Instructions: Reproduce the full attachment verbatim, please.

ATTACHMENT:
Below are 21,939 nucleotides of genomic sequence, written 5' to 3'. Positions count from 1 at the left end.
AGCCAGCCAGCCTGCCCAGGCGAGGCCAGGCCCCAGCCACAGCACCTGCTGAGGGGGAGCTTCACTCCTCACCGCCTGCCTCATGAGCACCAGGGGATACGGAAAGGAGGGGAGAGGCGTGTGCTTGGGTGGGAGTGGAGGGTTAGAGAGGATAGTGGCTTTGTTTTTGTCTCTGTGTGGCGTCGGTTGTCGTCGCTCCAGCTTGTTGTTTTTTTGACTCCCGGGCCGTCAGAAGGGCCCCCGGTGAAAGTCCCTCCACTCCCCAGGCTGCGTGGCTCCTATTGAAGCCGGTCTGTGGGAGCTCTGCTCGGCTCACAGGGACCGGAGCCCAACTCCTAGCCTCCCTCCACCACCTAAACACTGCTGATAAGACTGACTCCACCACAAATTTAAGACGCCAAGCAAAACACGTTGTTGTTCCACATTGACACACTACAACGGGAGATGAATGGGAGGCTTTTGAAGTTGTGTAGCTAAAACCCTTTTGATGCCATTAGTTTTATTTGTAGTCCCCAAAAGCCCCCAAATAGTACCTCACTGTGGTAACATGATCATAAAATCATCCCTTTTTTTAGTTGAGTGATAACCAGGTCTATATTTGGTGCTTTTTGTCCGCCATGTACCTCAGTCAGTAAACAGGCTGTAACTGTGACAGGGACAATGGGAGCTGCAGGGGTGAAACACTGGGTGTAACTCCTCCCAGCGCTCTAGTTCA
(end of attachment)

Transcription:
Below are 21,939 nucleotides of genomic sequence, written 5' to 3'. Positions count from 1 at the left end.
AGCCAGCCAGCCTGCCCAGGCGAGGCCAGGCCCCAGCCACAGCACCTGCTGAGGGGGAGCTTCACTCCTCACCGCCTGCCTCATGAGCACCAGGGGATACGGAAAGGAGGGGAGAGGCGTGTGCTTGGGTGGGAGTGGAGGGTTAGAGAGGATAGTGGCTTTGTTTTTGTCTCTGTGTGGCGTCGGTTGTCGTCGCTCCAGCTTGTTGTTTTTTTGACTCCCGGGCCGTCAGAAGGGCCCCCGGTGAAAGTCCCTCCACTCCCCAGGCTGCGTGGCTCCTATTGAAGCCGGTCTGTGGGAGCTCTGCTCGGCTCACAGGGACCGGAGCCCAACTCCTAGCCTCCCTCCACCACCTAAACACTGCTGATAAGACTGACTCCACCACAAATTTAAGACGCCAAGCAAAACACGTTGTTGTTCCACATTGACACACTACAACGGGAGATGAATGGGAGGCTTTTGAAGTTGTGTAGCTAAAACCCTTTTGATGCCATTAGTTTTATTTGTAGTCCCCAAAAGCCCCCAAATAGTACCTCACTGTGGTAACATGATCATAAAATCATCCCTTTTTTTAGTTGAGTGATAACCAGGTCTATATTTGGTGCTTTTTGTCCGCCATGTACCTCAGTCAGTAAACAGGCTGTAACTGTGACAGGGACAATGGGAGCTGCAGGGGTGAAACACTGGGTGTAACTCCTCCCAGCGCTCTAGTTCA